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The Common Types of Scallops Explained


Do you love a succulent serving of seared scallops? If so you'll be happy to know that scallops are a smart food choice, not only nutritionally, but also ethically. 

According to NOAA, US wild-caught Atlantic sea scallops are an environmentally-friendly choice as they are managed responsibly, harvested under U.S. regulations, and aren't endangered like some other seafood species we consume. 

However, if you want to start cooking scallops at home, there's something else you should know about, and that is which types of scallops to buy. Although there are only two main types of scallops, scallops come in a variety of forms. 

These include wet, dry, diver, and dayboat scallops. Sound confusing?

Settle in as we give you a quick rundown of the different types of scallops on the market, which you should buy, and what you should know when it comes time to prepare them.

Bay vs Sea Scallops

The two main types of scallops are sea scallops and bay scallops. If you are wondering what is the difference between bay versus sea scallops, they differ in size, taste, cooking methods, and price.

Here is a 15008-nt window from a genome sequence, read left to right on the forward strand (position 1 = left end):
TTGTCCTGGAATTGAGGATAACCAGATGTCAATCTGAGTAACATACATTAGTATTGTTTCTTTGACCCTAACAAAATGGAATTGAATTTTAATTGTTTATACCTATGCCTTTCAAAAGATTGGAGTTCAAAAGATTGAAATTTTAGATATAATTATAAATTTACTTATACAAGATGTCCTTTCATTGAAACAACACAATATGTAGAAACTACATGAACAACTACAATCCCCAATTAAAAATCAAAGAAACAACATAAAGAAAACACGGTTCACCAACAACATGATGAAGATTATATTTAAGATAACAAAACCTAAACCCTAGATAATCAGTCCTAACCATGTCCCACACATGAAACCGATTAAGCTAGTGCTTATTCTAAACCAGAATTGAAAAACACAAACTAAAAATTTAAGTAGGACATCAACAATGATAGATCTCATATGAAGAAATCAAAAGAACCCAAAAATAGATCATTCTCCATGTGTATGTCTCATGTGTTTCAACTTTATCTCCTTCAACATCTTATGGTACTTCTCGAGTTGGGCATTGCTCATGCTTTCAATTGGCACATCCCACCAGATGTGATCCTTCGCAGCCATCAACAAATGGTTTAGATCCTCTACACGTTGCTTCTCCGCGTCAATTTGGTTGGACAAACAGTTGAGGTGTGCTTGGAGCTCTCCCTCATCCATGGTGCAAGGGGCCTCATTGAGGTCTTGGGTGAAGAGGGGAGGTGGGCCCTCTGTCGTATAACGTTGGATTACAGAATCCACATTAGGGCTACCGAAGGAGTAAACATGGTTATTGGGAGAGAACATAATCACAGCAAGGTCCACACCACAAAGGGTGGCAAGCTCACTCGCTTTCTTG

Sea Scallops

Sea scallops live in deeper ocean waters and are significantly larger than bay scallops. 

Sea scallops typically reach 1 1/2 to 2 inches in diameter, whereas bay scallops generally range in size between 1/2 inch and 3/4 inch.

Sea scallops are also known as great scallops, king scallops, Alaskan scallops, and jumbo scallops. 

Sea scallops are ideal for pan-searing and can be cooked similarly to a filet mignon. The high heat from searing creates a crusty outer layer, leaving the centers tender and juicy. You can also poach, grill, and sauté sea scallops. 

However, when grilling you will need to take extra care not to overcook and dry out your scallops. A great way to prevent this is to protect the outer edge of your scallops with something like bacon. If grilled bacon scallops sound delectable, check out our recipe for Bacon Wrapped Maine Sea Scallops.

Because sea scallops are larger are better suited to being pan-seared they command a higher price point and are considered more luxurious than bay scallops. 

Sea scallops have a sweet taste, however, they tend to be tougher and less tender than their smaller cousins the bay scallop. 

Bay Scallops

As their name suggests, bay scallops are harvested from the shallow waters of East Coast bays and estuaries. 

Because they are some of the smallest of scallops, bay scallops aren't considered as much of a delicacy as sea scallops. However, they do have a lovely sweet, and delicate flavor. 

Unfortunately, due to their small size, bay scallops aren't well suited to pan-searing, which will quickly render them rough. Instead, they're better sautéed, deep-fried, made into a gratin, or incorporated as part of a ceviche.

Because of their size and ease of harvesting, bay scallops are considerably cheaper than sea scallops.